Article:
The main rule when designing a project is to be free; you should keep your mind open as much as possible in order to be able to let any inspiring ideas and hints enter. Sometimes the choice of material is the starting point and sometimes it does not even arrive when the project is finished. It’s important to use very few materials. The combination of too many materials creates confusion and it is difficult to understand the object. Having many different materials simultaneously means using many different processing techniques that results in prohibitive production costs.

Quattro muri e due case (Bamboo wood) for Alessi, 2014 - Photo © Santi Caleca

Material Tendencies: Michele de Lucchi | News

Quattro muri e due case (Bamboo wood) for Alessi, 2014 - Photo © Santi Caleca

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With architecture it is different. When designing a space or environment or building, it is easier to mix different materials. The architectural project is an integration project and the word integration is nowadays a very important word. Not only in the architecture and design field, but also in society we have a big problem to integrate other cultures and other people and other ways of thinking. We have no alternative. The opposite of integration is disintegration. Bombs create disintegration and we don’t want that.

Sedia (natural beech) Produzione Privata, 2007 - Photo © Marco Beck Peccoz

Material Tendencies: Michele de Lucchi | News

Sedia (natural beech) Produzione Privata, 2007 - Photo © Marco Beck Peccoz

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Gala chair for Produzione Privata, 2015 - Photo © aMDL

Material Tendencies: Michele de Lucchi | News

Gala chair for Produzione Privata, 2015 - Photo © aMDL

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Tanti Saluti coat hanger for Produzione Privata - Photo © Marco Beck Peccoz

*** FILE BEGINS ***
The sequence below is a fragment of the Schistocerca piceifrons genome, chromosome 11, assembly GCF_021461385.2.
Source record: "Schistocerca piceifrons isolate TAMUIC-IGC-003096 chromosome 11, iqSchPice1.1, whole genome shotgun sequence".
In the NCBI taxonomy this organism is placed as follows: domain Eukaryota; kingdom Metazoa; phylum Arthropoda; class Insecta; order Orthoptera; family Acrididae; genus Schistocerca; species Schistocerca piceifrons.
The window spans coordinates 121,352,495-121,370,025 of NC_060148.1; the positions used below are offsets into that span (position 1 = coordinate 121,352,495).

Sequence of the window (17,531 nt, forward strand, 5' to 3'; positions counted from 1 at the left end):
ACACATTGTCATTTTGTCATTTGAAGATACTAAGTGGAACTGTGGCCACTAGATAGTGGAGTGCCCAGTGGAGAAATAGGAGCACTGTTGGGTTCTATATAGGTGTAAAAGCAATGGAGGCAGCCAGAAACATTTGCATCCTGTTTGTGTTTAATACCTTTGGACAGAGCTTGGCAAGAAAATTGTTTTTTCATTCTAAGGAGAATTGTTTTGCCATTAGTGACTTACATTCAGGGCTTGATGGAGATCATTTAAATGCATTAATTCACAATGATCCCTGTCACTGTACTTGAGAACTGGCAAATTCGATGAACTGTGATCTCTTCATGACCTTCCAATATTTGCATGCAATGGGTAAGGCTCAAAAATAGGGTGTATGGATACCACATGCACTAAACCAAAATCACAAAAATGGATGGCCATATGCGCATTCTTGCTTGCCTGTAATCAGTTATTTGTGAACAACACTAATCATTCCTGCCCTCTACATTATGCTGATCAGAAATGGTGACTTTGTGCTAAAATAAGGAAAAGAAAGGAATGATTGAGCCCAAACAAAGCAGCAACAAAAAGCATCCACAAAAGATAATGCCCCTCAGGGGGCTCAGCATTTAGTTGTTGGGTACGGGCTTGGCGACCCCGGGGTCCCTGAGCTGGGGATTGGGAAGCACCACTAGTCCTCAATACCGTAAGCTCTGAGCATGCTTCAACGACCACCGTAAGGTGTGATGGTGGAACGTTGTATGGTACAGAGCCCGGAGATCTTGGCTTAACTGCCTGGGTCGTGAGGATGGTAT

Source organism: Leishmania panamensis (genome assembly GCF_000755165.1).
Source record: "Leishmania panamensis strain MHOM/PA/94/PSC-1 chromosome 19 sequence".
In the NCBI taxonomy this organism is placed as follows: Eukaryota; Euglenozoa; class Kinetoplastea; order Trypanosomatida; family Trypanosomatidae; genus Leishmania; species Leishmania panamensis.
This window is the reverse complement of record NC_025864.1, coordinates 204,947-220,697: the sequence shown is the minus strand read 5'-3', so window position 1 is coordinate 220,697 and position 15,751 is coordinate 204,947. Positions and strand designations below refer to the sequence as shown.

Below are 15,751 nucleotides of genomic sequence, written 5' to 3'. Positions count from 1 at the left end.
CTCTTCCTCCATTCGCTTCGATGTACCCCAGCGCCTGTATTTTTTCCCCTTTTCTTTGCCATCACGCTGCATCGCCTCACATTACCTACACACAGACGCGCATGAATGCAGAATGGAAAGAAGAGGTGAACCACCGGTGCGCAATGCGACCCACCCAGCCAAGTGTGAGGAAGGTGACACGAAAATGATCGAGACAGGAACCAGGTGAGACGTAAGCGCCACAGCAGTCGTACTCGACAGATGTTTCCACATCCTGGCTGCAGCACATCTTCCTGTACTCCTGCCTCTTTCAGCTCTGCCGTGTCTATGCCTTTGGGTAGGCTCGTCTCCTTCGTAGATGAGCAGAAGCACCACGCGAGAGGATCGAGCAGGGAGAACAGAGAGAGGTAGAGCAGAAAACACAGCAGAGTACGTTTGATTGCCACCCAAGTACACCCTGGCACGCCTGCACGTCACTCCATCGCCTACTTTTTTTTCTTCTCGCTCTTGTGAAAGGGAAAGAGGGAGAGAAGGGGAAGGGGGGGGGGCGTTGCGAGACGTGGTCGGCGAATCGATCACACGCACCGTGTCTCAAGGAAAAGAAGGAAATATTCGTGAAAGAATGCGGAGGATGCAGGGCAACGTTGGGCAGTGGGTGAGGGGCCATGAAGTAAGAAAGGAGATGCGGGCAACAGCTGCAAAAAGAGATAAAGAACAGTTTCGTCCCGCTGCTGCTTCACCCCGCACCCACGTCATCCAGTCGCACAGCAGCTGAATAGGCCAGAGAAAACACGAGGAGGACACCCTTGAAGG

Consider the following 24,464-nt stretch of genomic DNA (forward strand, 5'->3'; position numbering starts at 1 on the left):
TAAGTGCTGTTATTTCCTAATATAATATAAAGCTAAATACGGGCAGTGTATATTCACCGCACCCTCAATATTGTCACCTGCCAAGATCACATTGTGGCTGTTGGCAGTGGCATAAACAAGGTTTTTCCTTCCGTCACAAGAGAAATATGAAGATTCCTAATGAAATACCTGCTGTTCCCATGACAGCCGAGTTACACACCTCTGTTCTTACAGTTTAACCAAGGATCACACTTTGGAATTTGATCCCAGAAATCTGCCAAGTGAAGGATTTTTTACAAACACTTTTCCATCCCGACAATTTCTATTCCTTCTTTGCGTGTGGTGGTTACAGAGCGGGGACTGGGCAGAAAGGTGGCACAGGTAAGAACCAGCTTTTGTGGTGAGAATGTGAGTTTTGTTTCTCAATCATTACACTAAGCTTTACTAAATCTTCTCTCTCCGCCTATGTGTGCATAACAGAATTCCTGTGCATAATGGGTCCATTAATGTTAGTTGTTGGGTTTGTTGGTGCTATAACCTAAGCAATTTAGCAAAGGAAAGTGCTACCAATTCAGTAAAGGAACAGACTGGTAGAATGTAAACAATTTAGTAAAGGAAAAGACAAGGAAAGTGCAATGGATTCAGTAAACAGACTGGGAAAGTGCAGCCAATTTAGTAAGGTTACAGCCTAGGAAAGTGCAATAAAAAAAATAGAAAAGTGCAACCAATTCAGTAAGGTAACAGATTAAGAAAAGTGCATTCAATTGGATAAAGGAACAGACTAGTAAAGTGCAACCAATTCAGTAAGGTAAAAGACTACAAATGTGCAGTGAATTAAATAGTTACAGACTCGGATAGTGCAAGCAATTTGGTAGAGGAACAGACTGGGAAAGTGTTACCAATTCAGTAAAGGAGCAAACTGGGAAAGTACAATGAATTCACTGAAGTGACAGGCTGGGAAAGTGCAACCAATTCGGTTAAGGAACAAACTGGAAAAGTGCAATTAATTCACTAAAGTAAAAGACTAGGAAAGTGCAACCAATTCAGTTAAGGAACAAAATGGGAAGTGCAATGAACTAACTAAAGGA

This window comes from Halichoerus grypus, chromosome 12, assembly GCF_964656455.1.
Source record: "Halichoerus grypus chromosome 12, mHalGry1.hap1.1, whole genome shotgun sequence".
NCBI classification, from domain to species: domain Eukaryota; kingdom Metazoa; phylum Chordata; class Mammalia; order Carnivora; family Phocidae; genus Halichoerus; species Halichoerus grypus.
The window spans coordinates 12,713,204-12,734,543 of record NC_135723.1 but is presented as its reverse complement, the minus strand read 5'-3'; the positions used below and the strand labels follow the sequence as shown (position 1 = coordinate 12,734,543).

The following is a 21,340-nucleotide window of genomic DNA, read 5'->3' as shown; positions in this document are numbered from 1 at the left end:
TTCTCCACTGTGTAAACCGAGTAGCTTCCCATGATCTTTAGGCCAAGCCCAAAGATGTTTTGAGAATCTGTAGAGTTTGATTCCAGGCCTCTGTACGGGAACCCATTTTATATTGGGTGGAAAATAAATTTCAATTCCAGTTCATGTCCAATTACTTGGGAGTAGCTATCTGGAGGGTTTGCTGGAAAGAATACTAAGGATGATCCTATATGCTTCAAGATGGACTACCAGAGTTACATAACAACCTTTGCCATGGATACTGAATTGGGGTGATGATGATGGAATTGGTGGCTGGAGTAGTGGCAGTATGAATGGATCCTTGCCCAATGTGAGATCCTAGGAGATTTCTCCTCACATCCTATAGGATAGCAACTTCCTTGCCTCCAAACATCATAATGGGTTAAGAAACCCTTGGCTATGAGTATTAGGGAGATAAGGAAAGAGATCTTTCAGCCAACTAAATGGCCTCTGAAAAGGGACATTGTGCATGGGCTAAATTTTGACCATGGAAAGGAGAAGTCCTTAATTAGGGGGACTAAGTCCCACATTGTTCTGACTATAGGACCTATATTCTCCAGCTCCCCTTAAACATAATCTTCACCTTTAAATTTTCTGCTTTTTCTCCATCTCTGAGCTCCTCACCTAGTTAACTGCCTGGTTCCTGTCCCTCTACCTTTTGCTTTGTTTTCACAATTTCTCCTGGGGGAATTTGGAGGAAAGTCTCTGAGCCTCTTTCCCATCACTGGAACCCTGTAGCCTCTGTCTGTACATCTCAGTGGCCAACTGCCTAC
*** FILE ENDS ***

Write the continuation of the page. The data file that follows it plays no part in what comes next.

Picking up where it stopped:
Material Tendencies: Michele de Lucchi | News

Tanti Saluti coat hanger for Produzione Privata - Photo © Marco Beck Peccoz

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Acquatinta lamp for Produzione Privata - Photo © aMDL

Material Tendencies: Michele de Lucchi | News

Acquatinta lamp for Produzione Privata - Photo © aMDL

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Existence bookcases (corten steel) for De Castelli, 2010 - Photo © aMDL

Material Tendencies: Michele de Lucchi | News

Existence bookcases (corten steel) for De Castelli, 2010 - Photo © aMDL

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Triennale bench for Glas Italia - Photo © aMDL

Material Tendencies: Michele de Lucchi | News

Triennale bench for Glas Italia - Photo © aMDL

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Tolomeo Outdoor lamp for Artemide, 2016

Material Tendencies: Michele de Lucchi | News

Tolomeo Outdoor lamp for Artemide, 2016

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Palizzata bench for Riva 1920, 2015 - Photo © aMDL

Material Tendencies: Michele de Lucchi | News

Palizzata bench for Riva 1920, 2015 - Photo © aMDL

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Bonheur Suspension light for Serralunga, 2009 - Photo © Alessandro Paderni

Material Tendencies: Michele de Lucchi | News

Bonheur Suspension light for Serralunga, 2009 - Photo © Alessandro Paderni

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Briccolone bookcase for Riva 1920, 2010 - Photo © aMDL

Material Tendencies: Michele de Lucchi | News

Briccolone bookcase for Riva 1920, 2010 - Photo © aMDL

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Le Coppe della Filosofia (Low stemmed bowl) for Baccarat, 2011 - Photo © Alessandro Digaetano

Material Tendencies: Michele de Lucchi | News

Le Coppe della Filosofia (Low stemmed bowl) for Baccarat, 2011 - Photo © Alessandro Digaetano

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Look out for more Material Tendencies reports. We’ve captured insights from renowned designers and we’re delighted to be able to share them with you in the forthcoming weeks, as part of our ongoing Architonic Trend Analysis series.